Recent events in the automotive industry have sparked a broader conversation about the future of work and the role that labor unions have in shaping it.
According to a recent article published by Fortune, a poll conducted by AP-NORC revealed that 36% of Americans sympathize with the workers in their dispute with the Big 3 Detroit carmakers: Ford, General Motors, and Stellantis. On the other side, only 9% are in support of the automakers — with the remainder either supporting both or neither.
The current sentiment reflects a growing trend of U.S. support for labor unions. This year alone has witnessed strikes in Hollywood, a narrowly averted walkout by Teamsters at United Parcel Service, and now picket lines outside major U.S. auto plants.
The AP-NORC survey further highlights that 51% of respondents believe labor unions benefit U.S. workers, while only 15% think they harm them. Additionally, about one-third feel unions positively impact the U.S. economy, whereas 22% believe they damage it.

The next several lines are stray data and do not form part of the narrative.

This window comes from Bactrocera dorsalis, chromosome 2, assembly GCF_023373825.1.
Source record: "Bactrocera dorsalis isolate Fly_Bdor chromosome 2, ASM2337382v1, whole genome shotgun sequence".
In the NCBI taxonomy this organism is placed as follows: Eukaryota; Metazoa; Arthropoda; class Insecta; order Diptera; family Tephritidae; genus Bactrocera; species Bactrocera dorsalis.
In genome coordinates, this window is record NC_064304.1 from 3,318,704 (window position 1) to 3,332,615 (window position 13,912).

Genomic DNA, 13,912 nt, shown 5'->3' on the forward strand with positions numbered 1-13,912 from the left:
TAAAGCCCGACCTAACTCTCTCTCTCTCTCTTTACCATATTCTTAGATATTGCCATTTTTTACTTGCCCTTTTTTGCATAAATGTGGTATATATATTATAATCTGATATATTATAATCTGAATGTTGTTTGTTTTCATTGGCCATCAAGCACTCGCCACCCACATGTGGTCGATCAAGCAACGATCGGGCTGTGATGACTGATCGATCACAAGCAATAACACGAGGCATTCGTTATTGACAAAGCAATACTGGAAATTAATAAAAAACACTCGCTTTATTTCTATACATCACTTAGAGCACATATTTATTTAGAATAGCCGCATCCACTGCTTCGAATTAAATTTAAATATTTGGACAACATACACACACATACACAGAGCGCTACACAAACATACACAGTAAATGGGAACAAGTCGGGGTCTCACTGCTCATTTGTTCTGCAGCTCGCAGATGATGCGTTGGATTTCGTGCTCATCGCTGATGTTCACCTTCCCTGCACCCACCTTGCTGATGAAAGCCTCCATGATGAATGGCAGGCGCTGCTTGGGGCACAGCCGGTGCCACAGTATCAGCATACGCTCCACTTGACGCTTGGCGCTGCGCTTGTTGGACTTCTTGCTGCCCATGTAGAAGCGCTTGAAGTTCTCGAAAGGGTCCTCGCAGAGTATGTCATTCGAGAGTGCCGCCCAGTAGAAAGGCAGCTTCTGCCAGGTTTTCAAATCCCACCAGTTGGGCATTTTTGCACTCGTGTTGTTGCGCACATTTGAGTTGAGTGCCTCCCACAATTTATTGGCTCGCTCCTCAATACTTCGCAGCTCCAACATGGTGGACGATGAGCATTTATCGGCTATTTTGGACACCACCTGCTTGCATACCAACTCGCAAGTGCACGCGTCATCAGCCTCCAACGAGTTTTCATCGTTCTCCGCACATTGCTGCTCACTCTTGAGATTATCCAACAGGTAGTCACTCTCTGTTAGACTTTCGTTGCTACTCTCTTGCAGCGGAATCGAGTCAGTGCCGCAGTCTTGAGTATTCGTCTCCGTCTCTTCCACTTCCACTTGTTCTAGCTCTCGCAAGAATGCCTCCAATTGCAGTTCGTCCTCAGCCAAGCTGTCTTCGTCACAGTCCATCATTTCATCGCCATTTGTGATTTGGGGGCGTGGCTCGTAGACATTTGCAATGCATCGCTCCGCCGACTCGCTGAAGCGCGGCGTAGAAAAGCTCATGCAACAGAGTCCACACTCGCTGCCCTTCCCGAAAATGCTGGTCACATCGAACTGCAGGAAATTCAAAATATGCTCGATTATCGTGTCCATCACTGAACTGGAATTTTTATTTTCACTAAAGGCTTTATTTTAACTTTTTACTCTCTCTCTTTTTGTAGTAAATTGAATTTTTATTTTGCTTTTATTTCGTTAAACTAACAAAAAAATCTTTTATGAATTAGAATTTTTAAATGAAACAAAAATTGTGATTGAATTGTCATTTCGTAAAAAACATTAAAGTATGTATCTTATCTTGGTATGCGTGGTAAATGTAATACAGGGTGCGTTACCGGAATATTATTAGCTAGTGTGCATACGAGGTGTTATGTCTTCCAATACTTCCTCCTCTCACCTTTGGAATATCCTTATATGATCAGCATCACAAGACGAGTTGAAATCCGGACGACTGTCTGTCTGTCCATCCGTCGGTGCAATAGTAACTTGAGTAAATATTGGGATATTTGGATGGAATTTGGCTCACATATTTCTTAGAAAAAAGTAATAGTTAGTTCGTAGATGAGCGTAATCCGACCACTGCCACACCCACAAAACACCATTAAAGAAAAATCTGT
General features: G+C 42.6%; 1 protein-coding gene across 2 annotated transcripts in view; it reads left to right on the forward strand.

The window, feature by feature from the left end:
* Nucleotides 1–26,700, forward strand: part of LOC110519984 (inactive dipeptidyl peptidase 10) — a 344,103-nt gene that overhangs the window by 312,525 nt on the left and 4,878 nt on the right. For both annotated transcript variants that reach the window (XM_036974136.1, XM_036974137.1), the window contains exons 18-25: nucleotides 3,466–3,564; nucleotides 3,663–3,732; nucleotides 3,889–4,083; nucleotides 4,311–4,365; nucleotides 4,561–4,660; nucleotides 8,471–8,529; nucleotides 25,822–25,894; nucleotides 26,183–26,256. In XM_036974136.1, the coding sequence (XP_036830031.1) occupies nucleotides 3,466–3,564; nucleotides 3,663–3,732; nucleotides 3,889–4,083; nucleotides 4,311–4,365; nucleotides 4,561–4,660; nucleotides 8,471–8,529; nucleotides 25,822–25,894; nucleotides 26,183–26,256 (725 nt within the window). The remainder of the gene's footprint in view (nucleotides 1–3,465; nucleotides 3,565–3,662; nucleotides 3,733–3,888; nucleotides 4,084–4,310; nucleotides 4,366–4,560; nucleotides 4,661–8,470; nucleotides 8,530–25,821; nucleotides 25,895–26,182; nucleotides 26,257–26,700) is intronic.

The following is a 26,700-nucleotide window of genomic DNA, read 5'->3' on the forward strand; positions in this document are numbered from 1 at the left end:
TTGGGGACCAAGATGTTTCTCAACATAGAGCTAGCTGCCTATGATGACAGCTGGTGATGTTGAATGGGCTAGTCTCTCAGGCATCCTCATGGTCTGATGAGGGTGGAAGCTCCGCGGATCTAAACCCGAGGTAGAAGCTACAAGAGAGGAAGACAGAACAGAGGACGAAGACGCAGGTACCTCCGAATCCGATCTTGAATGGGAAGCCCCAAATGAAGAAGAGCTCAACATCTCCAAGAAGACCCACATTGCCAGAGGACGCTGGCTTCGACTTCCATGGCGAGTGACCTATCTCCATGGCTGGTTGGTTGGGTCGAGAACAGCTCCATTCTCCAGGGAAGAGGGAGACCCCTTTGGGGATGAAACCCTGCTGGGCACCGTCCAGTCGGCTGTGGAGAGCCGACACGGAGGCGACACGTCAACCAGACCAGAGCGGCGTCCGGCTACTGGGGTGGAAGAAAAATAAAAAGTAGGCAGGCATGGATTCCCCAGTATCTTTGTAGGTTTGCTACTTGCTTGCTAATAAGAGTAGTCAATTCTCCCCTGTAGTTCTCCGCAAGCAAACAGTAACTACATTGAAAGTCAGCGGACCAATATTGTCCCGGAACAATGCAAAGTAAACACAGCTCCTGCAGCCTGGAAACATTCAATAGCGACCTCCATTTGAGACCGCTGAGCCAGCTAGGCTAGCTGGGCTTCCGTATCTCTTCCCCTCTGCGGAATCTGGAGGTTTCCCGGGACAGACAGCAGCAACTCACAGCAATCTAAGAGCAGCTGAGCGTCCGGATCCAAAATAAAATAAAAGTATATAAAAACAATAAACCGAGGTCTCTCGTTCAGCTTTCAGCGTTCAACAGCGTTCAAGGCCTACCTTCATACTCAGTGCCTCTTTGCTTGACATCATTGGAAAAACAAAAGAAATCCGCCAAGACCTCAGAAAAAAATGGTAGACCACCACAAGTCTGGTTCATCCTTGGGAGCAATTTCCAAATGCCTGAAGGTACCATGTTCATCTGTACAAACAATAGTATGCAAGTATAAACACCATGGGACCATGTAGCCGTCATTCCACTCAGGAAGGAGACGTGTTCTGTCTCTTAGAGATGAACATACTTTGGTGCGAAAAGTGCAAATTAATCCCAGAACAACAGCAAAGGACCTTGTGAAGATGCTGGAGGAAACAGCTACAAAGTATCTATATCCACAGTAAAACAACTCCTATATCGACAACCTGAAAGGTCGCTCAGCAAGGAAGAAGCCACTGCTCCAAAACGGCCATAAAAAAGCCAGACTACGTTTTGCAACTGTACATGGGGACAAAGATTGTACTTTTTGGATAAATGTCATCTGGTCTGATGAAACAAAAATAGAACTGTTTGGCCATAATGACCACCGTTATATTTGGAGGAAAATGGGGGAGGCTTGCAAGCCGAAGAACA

The United Auto Workers (UAW) strike, which began on September 15, is primarily centered on demands for larger pay raises, a shorter four-day workweek, an end to lower-pay tiers for new workers, and restrictions on the use of temporary workers, according to Fortune.
The AP-NORC poll indicates that six in ten people believe better pay for autoworkers would be beneficial. However, the public remains divided on the UAW’s specific demands beyond pay raises. For instance, 38% think a four-day work week is a good idea and 21% oppose it.
Strikes from major labor unions are forcing large corporations to negotiate new policies for the workforce. The final outcome of these negotiations and the impact they will have on the U.S. workforce remains to be seen. However, the effectiveness of bringing national attention to niche demands like a four-day workweek shows how other industries are watching with a close eye.